From up here, there's no easy shot for these golfers

The sight of the small wooden platform perched above the abyss gave Howard Cohen a sudden case of the willies.

"I'm actually very scared right now," he confided as he clutched a duffel bag full of thrift store golf clubs. "It gives me a little bit of acrophobia looking over the edge."

The Redondo Beach resident might have been forgiven for having second thoughts. Standing atop 7,200-foot Socorro Peak -- with a vertiginous view of the Rio Grande Valley -- he was about to participate in one of the world's weirder sporting events.

One of eight players in the annual Elfego Baca Golf Shoot, Cohen had journeyed all the way up here to test his mettle under decidedly extreme conditions. It was much too late to back out now.

Each golfer teed off from the platform, aiming for the competition's only hole (really a 50-foot diameter circle) about three miles distant and 2,600 feet lower in elevation. The balls rapidly curved out of sight. The players gingerly descended, sliding and scrambling down the steep, boulder-strewn mountainside to find their ball and line up the next shot.

Golfers have been playing the Elfego Baca tournament (named for a sheriff who famously survived a siege in which his adversaries fired off 1,000 rounds of ammunition) since 1960. Through the years it has inspired awe and bemusement in equal measure.

For one thing, conditions can be brutal. Players look out for rattlesnakes and mountain lions as they dodge spear-like yucca blades, cholla and prickly pear cactus, old mine shafts and hundred-foot cliffs. Temperatures can reach the upper 90s.

The peak looms over the New Mexico Institute of Mining and Technology, the event's sponsor. Off limits most of the year, the mountain sits within the 40-square-mile range of the school's Energetic Materials Research and Testing Center, where scientists fire antitank missiles and use high explosives to simulate terrorist bombings.

"We have a blast up here," deadpanned Van Romero, New Mexico Tech's vice president for research and economic development. He often hosts crews from Discovery Channel's "MythBusters," who come out to blow things up on camera.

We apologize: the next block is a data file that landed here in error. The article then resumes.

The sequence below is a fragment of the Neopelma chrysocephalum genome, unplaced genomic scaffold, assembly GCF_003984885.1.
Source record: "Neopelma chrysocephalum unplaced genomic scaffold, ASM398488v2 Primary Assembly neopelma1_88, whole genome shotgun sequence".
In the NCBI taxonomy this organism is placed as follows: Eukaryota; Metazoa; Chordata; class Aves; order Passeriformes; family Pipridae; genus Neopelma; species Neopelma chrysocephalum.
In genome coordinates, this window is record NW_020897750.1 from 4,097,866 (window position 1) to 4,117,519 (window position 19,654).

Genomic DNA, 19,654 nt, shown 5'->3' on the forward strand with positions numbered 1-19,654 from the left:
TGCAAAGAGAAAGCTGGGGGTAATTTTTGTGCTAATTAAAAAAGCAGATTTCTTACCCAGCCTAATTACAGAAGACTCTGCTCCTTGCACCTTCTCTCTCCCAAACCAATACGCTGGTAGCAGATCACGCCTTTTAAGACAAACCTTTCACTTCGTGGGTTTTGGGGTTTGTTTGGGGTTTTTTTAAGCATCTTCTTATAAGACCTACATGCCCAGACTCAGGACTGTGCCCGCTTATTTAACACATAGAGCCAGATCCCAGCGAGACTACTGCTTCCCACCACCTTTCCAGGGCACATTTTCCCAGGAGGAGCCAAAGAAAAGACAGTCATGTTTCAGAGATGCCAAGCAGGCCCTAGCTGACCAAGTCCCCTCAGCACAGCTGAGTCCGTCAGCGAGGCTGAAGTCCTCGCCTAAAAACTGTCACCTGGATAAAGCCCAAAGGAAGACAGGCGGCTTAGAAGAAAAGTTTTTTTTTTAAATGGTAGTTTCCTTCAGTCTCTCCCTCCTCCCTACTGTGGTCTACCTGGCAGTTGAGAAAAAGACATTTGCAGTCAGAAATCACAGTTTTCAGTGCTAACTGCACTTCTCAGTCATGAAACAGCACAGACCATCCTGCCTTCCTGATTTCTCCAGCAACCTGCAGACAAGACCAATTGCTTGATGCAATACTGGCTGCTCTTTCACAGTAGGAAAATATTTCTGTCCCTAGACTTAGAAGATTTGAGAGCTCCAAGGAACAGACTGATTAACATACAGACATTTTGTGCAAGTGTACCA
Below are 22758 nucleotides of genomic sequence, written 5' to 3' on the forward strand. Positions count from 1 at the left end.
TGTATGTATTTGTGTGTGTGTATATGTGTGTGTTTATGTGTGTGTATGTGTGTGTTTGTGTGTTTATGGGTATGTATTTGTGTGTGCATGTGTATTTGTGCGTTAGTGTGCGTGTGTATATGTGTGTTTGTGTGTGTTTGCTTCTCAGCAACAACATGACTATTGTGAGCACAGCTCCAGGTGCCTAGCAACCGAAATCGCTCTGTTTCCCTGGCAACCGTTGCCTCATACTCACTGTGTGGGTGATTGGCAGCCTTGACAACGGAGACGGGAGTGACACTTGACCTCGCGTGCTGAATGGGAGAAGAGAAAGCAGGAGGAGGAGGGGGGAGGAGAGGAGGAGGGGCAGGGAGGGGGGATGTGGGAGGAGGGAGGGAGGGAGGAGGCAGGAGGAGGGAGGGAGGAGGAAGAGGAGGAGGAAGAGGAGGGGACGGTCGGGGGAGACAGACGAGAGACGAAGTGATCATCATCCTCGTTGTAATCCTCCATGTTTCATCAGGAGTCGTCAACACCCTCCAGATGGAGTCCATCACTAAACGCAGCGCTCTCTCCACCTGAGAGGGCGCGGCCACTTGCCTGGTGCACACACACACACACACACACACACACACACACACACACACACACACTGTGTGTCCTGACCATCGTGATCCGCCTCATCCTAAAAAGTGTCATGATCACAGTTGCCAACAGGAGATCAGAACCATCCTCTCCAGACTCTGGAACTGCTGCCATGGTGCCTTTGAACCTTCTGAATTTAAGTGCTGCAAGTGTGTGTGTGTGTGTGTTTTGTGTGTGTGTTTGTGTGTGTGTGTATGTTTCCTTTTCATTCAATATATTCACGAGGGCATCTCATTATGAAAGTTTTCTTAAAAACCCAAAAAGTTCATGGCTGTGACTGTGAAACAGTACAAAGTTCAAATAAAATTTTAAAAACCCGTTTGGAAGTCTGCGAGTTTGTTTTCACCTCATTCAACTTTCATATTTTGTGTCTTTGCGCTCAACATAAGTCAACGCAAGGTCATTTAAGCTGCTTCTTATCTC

Smoke from raging Arizona wildfires hung on the horizon, but everyone was cheerful as they gathered for breakfast burritos at New Mexico Tech on a recent Saturday before jumping into SUVs to ride a bumpy dirt road up the mountain.

Dennis Walsh, last year's winner, carried a pack full of Gatorade. Goateed and solidly built, he can hit a golf ball 320 yards, but Walsh gave a shout-out to his team of radio-equipped spotters (each player has three). "You have to have great spotters -- guys who can find your golf ball," he said.

Others local returnees included Jesse Taylor, who often places among the top finishers, and frequent runner-up Scott Jameson. At 64, Gerald O'Connell, a trim, blue-eyed Irishman, described himself as "the old bull" of the group.

Most players carried two clubs. Staggering down the slope, Cohen soon realized his overladen duffel might be a liability. "It's a little too heavy, probably," he wheezed. The radio talk show host and self-described extreme travel junkie had paid the $100 entry fee after reading about the event in an airline magazine.

While the sun climbed higher, veteran players set whisk brooms (or in Walsh's case, a carpet square) atop rocks to provide a flat spot for their tees, zigzagging long line drives around a huge basalt outcropping and over a precipice toward the desert floor.

The players continued along a gravel road through dense creosote brush and mesquite toward their goal, still a couple of miles away. Each lost ball -- a real possibility even with the best spotters -- counted as a penalty stroke.

One golfer gave up after the soles of his shoes peeled off, Romero reported. A parched-looking Dan Bleasdale, of Carefree, Ariz., staggered in seven hours after teeing off, having taken 34 strokes. Walsh claimed the $750 first prize and crystal trophy after shooting a 15, the same as last year.

As everyone gathered later for lunch and soft drinks, O'Connell, his features ruddy from the sun, was exhilarated, even though he shot a 32.

"I loved it," he said. "I'd do it again tomorrow."

Haederle writes for The Times.

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